April 15, 2020
Amanda G. Orcutt, Lauren Grinder
Coronavirus (COVID-19), Health Care
Arkansas Governor Asa Hutchinson issued Executive Order 20-19 on April 14, 2020, temporarily expanding workers compensation for certain healthcare workers exposed to COVID-19. This provides financial relief to certain healthcare workers who cannot work because they are sick from COVID-19, if they can link their COVID-19 diagnosis to exposure in the line of duty. The Governor ordered:
A first responder or front-line health care worker is eligible to receive workers compensation for COVID-19 contracted in the line of duty, even if they did not contract the virus in a hospital or sanatorium. Arkansas law ordinarily limits compensation to contagious or infectious diseases contracted in those settings. Ark. Code Ann. § 11-9-601(e)(1)(B)(2).
A first responder or front-line health care worker is eligible to receive compensation for COVID-19, even though it is a disease to which the general public is exposed. Arkansas law ordinarily bars health care workers from receiving compensation for ordinary diseases of life to which the general public is exposed. Ark. Code Ann. § 11-9-601(e)(1)(B)(3).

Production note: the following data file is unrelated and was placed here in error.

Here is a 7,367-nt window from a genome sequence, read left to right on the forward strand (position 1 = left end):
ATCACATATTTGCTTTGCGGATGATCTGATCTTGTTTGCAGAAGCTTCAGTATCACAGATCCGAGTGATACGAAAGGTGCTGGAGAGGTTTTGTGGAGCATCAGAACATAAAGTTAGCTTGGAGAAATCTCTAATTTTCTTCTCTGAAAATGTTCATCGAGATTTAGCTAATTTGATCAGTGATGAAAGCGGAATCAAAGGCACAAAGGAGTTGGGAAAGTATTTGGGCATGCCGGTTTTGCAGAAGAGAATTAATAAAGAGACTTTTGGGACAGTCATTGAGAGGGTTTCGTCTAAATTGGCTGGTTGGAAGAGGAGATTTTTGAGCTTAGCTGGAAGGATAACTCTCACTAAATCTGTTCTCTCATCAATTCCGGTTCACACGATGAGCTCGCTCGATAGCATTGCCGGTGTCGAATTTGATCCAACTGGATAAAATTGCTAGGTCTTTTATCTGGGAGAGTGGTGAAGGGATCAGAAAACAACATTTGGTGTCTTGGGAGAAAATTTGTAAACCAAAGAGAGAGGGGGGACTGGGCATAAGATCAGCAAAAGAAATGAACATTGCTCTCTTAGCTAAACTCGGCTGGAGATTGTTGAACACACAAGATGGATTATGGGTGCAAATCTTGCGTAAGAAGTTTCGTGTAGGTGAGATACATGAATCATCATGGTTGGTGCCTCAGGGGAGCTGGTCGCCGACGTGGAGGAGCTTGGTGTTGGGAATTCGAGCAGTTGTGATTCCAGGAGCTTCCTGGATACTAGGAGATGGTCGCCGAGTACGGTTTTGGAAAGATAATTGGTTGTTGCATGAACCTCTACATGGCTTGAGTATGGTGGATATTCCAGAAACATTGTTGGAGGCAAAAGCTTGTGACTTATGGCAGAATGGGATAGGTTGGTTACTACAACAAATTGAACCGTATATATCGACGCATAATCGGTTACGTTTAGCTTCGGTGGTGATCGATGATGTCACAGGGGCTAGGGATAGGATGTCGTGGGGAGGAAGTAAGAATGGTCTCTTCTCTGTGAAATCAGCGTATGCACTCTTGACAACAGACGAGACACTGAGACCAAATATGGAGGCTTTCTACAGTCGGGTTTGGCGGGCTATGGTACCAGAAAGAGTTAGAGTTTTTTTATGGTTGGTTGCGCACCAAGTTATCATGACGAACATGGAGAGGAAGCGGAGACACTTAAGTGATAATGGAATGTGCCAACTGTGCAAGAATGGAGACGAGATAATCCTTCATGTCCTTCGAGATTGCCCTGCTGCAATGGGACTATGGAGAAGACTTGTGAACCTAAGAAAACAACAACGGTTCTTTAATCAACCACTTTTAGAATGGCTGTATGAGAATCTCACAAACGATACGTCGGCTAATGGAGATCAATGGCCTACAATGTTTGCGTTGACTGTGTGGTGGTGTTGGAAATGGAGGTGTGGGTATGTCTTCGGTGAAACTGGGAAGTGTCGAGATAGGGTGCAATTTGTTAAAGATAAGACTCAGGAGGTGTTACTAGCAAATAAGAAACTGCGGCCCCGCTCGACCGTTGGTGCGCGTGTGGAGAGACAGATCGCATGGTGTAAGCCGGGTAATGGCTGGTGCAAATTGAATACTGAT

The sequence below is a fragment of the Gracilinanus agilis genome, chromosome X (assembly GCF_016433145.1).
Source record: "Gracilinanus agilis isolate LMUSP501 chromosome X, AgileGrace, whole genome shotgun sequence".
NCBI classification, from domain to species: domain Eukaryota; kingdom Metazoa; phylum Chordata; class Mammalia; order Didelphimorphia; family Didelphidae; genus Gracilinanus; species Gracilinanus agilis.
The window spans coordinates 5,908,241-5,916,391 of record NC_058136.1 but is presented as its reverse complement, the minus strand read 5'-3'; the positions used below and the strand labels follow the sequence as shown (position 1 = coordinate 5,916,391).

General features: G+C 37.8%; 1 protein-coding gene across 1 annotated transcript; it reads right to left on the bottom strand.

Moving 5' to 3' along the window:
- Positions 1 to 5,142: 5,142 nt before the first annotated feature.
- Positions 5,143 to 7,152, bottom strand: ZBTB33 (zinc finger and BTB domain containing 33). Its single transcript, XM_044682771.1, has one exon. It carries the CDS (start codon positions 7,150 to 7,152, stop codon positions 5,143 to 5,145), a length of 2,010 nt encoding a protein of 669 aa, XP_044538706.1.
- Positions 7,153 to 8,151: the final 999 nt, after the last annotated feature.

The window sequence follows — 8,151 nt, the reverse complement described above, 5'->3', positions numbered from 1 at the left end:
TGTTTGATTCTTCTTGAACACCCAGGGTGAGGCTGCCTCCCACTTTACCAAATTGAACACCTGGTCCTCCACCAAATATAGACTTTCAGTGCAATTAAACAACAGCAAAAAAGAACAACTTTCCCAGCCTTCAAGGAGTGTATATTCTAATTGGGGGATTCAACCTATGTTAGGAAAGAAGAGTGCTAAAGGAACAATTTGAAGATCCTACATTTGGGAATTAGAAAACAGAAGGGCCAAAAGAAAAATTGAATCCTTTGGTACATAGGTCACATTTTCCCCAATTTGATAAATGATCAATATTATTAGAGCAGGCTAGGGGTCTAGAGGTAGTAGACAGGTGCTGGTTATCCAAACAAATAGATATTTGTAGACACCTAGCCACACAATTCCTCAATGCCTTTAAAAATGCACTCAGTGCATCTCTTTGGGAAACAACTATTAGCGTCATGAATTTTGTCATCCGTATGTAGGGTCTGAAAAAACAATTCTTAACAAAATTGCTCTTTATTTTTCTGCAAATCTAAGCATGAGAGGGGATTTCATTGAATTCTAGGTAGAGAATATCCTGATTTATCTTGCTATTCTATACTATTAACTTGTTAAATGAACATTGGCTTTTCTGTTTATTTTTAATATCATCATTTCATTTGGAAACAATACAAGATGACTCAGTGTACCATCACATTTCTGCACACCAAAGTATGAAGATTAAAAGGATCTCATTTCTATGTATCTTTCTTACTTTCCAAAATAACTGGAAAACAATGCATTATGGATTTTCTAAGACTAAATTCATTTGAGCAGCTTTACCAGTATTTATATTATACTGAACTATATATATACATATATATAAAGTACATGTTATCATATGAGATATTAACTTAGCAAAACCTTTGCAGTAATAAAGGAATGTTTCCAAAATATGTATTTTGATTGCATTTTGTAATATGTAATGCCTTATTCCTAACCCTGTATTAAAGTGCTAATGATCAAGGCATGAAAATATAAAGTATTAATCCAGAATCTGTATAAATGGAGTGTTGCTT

A first responder or front-line health care worker’s exposure to COVID-19 in the line of duty is an “unusual and unpredicted incident” under Ark. Code Ann. § 11-9-114(b)(1), making COVID-19 a pulmonary and respiratory accident that is the major cause of injury, illness, or death suffered by a health care worker. This makes COVID-19 a compensable injury for health care workers, unlike most other pulmonary or respiratory accidents.
First responders and front-line health care workers who test positive for COVID-19 may be eligible for workers compensation if they can demonstrate a causal connection between their diagnosis of COVID-19 and exposure to COVID-19 as a result of their employment or occupation. There is no compensation for COVID-19 contracted outside the line of duty. Arkansas law requires that a causal connection between the occupation or employment and the occupational disease be established by preponderance of the evidence, in order to receive compensation. Ark. Code Ann. § 11-9-601(e)(1)(B).
The Executive Order does not define “first responder” or “front-line health care worker.” Based on the purpose announced by the Governor—to reduce the risk of economic hardship and physical wellbeing due to exposure to COVID-19 “in the line of duty”—it appears application of the Executive Order may be limited to those health care providers actually providing care and treatment to patients with suspected or confirmed COVID-19.
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